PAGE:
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Monday, 11 February 2013

Abby Tabby

By Joanne Zimmermann

One would not think that a mere cat could be so special. I first met Abby in the back room of cages at the Humane Society. I had suffered a bad experience and could not seem to right myself. I was 66 years old.

I had volunteered there and not finding a cat in the adoption room, I ventured in the back to see who was coming up for adoption. My son was with me and a graceful, multi-hued, slender paw with a white glove reached out to touch us.

We noticed how unusual she was, her coat looking like a short orange mackerel with black and grey tabby bulls-eyes on her sides. All four paws had white gloves, as well as her underside. We were smitten and adopted her that day. She was a young adult.

We named her Abby after Abigail Van Buren, as I got her for therapy. And indeed, she seemed to listen and jumped on my lap when she knew I needed her.

Over the years she demonstrated a great skill for opening doors, grabbing the handle which released the latch, then reaching under the door to open it. She also learned to open the sliding door screen by pushing it sideways. She only made it wide enough for herself and Dusty, a fat Maine Coon cat, could not get through.

She did not learn to close it but I guess that is expecting a bit much.

She modeled for a cat sculpture I did as a fund raiser for a new building at the Humane Society, her long graceful limbs and question mark tail being reproduced 41 times. Artists from all over painted the sculptures and we raised $80,000.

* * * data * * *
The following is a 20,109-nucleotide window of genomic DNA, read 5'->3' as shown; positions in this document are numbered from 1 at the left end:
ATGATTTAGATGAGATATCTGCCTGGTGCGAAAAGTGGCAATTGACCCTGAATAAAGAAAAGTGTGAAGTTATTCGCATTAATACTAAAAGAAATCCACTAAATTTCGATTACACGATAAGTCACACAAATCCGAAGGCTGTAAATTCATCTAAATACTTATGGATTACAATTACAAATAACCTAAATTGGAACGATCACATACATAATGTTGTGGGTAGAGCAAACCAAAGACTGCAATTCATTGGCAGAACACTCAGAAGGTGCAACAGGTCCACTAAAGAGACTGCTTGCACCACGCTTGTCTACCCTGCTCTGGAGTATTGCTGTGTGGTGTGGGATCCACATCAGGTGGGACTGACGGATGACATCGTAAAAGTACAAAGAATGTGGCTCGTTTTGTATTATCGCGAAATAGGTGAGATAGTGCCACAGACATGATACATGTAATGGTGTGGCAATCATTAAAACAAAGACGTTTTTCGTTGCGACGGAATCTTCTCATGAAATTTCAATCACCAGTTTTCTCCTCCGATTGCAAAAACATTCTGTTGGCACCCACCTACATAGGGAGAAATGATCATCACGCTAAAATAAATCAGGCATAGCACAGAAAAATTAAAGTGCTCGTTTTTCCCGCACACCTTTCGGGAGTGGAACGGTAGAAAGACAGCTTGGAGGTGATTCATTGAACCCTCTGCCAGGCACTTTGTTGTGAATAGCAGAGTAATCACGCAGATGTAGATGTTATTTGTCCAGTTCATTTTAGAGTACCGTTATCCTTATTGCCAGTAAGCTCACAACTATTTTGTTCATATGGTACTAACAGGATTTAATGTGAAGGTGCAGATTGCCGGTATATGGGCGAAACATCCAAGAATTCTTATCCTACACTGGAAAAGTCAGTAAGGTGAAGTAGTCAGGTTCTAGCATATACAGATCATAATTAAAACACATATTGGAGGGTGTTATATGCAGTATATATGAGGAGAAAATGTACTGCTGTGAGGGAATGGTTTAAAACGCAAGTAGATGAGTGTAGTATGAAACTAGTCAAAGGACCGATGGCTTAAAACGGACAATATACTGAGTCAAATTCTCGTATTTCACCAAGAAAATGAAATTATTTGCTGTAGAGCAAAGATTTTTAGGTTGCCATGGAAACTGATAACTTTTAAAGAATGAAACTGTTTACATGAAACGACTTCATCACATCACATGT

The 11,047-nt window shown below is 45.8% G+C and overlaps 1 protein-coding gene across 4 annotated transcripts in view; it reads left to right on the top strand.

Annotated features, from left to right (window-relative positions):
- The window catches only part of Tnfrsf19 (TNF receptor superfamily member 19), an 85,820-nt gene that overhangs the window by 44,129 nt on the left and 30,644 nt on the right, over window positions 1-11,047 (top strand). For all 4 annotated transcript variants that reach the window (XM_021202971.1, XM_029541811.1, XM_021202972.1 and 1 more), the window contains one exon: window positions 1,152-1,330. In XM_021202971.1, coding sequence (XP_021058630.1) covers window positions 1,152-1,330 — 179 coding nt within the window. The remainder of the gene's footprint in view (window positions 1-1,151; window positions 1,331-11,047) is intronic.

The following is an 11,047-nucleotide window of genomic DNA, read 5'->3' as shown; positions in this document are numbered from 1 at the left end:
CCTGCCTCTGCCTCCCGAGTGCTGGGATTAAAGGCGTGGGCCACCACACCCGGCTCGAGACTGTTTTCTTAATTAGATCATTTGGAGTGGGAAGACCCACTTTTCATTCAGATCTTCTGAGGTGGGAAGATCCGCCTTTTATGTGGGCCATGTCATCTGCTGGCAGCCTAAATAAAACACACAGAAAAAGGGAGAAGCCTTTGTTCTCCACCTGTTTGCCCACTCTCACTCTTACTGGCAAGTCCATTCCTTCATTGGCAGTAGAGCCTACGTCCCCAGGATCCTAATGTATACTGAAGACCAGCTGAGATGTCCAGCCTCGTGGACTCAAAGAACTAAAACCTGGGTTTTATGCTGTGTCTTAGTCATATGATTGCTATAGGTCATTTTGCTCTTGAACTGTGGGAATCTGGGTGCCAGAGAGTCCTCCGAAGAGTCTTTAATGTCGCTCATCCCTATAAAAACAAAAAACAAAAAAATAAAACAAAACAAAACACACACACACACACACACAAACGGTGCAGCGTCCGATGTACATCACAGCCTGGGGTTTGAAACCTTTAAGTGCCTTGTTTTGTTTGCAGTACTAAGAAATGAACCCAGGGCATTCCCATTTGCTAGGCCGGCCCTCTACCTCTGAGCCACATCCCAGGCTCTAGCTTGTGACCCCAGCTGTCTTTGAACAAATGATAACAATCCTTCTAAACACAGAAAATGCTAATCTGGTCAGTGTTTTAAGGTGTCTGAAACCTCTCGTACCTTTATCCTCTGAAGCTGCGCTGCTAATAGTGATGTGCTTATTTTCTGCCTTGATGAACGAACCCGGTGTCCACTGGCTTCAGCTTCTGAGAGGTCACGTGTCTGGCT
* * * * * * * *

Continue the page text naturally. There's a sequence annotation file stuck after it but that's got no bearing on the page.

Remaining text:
AbbyZimmermann2

She preferred to drink outside from a watering can, standing up and dipping her paw into the water, then licking it. She loved melon and could smell it from outside the moment I cut into one. She ate dry food all her life but when she had enough, she would open the screen door and go out for lunch catching an unsuspecting chameleon.

I could hardly tell she was aging, the vet said going on 14. He checked her blood and said it was like a teenager. He was amazed she loved melon, and “cha-melon,” so take that you cat food experts!

But she was upset by the addition of my associate’s two cats to our household. Even Dusty began to pick on her. I got some Feliway, a pheromone product that calms cats and it worked somewhat.

They all settled down but played a game called, “Ha ha, I’ve got your favorite spot.” Dusty stole Abby's green velvet chair overlooking our garden and lake. I stopped him many times but Abby gave up and found another location.

Two days ago she returned to the chair. I stopped to pet her and tell her that was her velvet throne and she would always have it. For some reason, I spent a lot of time with her. I am so glad, for later that day I saw her slip through a hole in the fence as she has done many times. But she did not return.

Darkness fell and she always came in, but she did not. In the morning I looked everywhere, even putting a sign up in the neighborhood.

I walked to the other side of the fence to see where she might have gone. Down the hill, I found a large hole under a huge oak tree root where the ground sloped away. I did not know it was there and called her.

I looked into it but could not see back far enough. I did see signs of small paws in the sand. It was like a basement veranda overlooking the lake.

I like to think that is where Abby went to die. She was so independent, never really needing much. But what an impression she made on my life. She saved me from myself with her gentle ways.

Do you know, the problem I was upset about did not go away but my feelings about it have changed. I am at peace now but only recently. I feel Abby stayed until she knew I could handle it.

My 80th birthday was last week and because of finding, Abby I know my remaining years will be more serene. And today I noticed Dusty dipping his paw in the watering can. Even he benefited from meeting her.

AbbyZimmermann1